Gielan: Rose-colored glasses can be fashionable, but they are not a key to success. I research rational optimism which is the expectation of good things to happen and the belief that our behavior matters, especially in the face of challenges. When optimists face setbacks, they generally view them as temporary situations. They believe that if they take steps to fix the problem, they can improve their circumstances.
An irrational optimist is someone who drives around not wearing seatbelts. They don’t check the stock market before investing their entire nest egg in one company. If as an optimist, we are rational, that means we are in touch with real life–our bills, income and potential to save. Optimists, for example, believe that they can make progress toward their financial goals so they are more likely to take positive action. For pessimists, they feel overwhelmed by their circumstances and are typically less likely to take the necessary steps to create a better financial reality.
Caprino: In this study, you identified three positive habits of optimists, and if we do these can we become more optimistic?
Gielan: Previous studies have shown that small habits can train the brain to be more optimistic so we wanted to understand from a financial perspective, what are our optimists doing that helps them create a better financial picture for themselves. We found three major habits:
#1: Expect the unexpected
Life will always have its ups and downs, and optimists understand this and see it for what it is. They put safeguards into place, including starting a rainy-day fund or transferring credit card balances to cards with 0% APR. For example, 69% of optimists reported they put in place better financial habits after their most recent setback, suggesting they learned from the experience, compared to only 36% of pessimists who report having done the same. Even if it’s just five dollars a week, start an emergency fund and sock some money away to help if you hit a rough patch.
#2: Take the taboo out of money
Many people are uncomfortable talking about money–we hear that all the time. But 76% of optimists say they are very comfortable talking about money with someone they trust like a friend, family member, banker or financial advisor. My advice? Find someone you trust and talk with them about your financial situation. In our research, we found that social connection is the greatest predictor of happiness we have. When we feel meaningfully connected with someone–particularly over such a personal topic like finances–that can boost our happiness and lead us toward better financial habits.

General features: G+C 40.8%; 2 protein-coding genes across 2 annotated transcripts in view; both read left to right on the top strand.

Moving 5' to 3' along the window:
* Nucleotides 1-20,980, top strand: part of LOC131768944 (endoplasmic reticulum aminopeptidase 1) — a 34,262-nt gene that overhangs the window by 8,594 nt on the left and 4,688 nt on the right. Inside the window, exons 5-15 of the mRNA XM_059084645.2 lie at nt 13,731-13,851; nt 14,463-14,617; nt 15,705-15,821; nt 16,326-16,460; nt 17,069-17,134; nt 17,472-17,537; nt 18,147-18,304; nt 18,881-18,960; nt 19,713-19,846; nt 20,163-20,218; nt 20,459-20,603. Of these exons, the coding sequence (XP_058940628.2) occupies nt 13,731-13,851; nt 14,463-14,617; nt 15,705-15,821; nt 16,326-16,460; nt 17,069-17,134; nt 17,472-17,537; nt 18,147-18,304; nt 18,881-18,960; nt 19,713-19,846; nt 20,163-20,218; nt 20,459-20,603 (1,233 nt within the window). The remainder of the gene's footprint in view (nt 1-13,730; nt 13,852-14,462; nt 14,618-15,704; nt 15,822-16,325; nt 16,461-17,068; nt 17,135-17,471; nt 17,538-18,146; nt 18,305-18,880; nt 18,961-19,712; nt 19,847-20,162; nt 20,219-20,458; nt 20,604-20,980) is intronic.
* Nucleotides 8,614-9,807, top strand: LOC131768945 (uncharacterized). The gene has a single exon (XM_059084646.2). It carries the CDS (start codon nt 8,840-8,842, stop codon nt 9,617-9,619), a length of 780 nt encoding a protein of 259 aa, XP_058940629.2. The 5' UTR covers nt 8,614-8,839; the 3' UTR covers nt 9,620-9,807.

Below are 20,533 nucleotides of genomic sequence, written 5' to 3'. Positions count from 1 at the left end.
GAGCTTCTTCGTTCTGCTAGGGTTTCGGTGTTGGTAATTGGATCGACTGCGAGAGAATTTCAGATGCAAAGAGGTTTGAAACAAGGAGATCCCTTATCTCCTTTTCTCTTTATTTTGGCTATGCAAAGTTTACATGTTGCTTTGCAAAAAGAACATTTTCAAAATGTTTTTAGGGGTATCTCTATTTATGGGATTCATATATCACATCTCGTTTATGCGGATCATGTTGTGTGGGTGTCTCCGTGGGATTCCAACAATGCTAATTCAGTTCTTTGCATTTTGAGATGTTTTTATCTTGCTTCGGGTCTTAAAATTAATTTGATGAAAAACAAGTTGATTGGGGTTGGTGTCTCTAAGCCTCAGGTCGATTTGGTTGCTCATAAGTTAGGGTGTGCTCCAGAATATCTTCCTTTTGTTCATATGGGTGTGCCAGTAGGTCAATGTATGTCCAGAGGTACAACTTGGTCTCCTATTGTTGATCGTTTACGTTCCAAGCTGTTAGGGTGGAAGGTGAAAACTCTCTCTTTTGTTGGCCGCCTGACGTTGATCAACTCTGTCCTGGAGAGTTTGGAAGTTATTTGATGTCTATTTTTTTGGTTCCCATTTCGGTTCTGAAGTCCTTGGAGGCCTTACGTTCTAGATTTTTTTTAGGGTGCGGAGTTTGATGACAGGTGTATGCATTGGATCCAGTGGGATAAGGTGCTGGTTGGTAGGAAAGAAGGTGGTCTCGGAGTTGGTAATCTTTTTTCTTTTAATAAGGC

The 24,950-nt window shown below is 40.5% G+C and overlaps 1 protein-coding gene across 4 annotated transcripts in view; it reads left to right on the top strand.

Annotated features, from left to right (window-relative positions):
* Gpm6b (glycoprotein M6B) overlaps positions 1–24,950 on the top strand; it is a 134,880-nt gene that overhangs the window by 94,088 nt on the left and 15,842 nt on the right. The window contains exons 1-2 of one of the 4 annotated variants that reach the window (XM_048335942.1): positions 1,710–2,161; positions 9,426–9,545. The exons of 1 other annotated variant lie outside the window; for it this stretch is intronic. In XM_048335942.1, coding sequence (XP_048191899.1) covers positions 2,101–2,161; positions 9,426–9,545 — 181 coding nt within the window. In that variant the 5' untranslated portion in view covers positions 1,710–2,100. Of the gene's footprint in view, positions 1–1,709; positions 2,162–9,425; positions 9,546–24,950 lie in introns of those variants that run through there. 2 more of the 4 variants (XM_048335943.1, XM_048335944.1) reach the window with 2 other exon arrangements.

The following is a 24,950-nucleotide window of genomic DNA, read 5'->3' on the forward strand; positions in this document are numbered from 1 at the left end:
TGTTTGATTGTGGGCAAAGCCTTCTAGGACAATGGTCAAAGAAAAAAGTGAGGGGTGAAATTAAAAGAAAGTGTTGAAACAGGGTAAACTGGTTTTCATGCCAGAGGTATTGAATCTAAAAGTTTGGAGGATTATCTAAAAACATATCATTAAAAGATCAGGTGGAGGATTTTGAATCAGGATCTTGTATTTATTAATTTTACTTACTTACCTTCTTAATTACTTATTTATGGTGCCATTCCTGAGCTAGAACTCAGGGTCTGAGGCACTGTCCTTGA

#3: Seek progress, not perfection
Optimists don’t strive for perfection but they do have the courage to try. If you’re worried because you don’t have the perfect financial plan, don’t be. Optimists report that they don’t wait to have a detailed plan. The majority just use a rough one. Set a financial goal like paying off your college loans in a specific number of years or saving toward a year-end vacation, and start making your way toward it now. You’ll be surprised by how far you’ve come as the weeks and months go by.
Caprino : What contributes to our being generally pessimistic versus optimistic? Is it nature or nurture or both, and we see those tendencies emerging as early as age 4, right?
Gielan : Scientists believe we are born with a genetic predisposition to be more or less optimistic, and without a doubt, other people play a role in how we look at situations in our lives. For instance, if our parents were more optimistic when explaining setbacks to us, we are more likely to see the world with an optimistic lens. That said, the way we are when we are young is only a jumping-off point since the brain can change at any time.
Caprino: So, by embracing these three habits and working to change our mindsets, we can become more optimistic?
Gielan: Absolutely. That’s the most encouraging part of this research. Scientifically speaking, optimism is malleable, and we can actually train our brain to become more optimistic at any time. Doing so boosts our financial health and our happiness, and it doesn’t stop there. Studies show that happy, optimistic people are generally healthier, live longer and are more successful over the course of their careers.
Optimism can positively impact people’s lives in incredible ways. Beyond finances, optimism can be a catalyst for better physical and emotional health. It can also encourage people to turn challenges into opportunities. It can change perspectives and the way people view and interact with the world. According to our research, most Americans want more optimism in their lives. And who wouldn’t?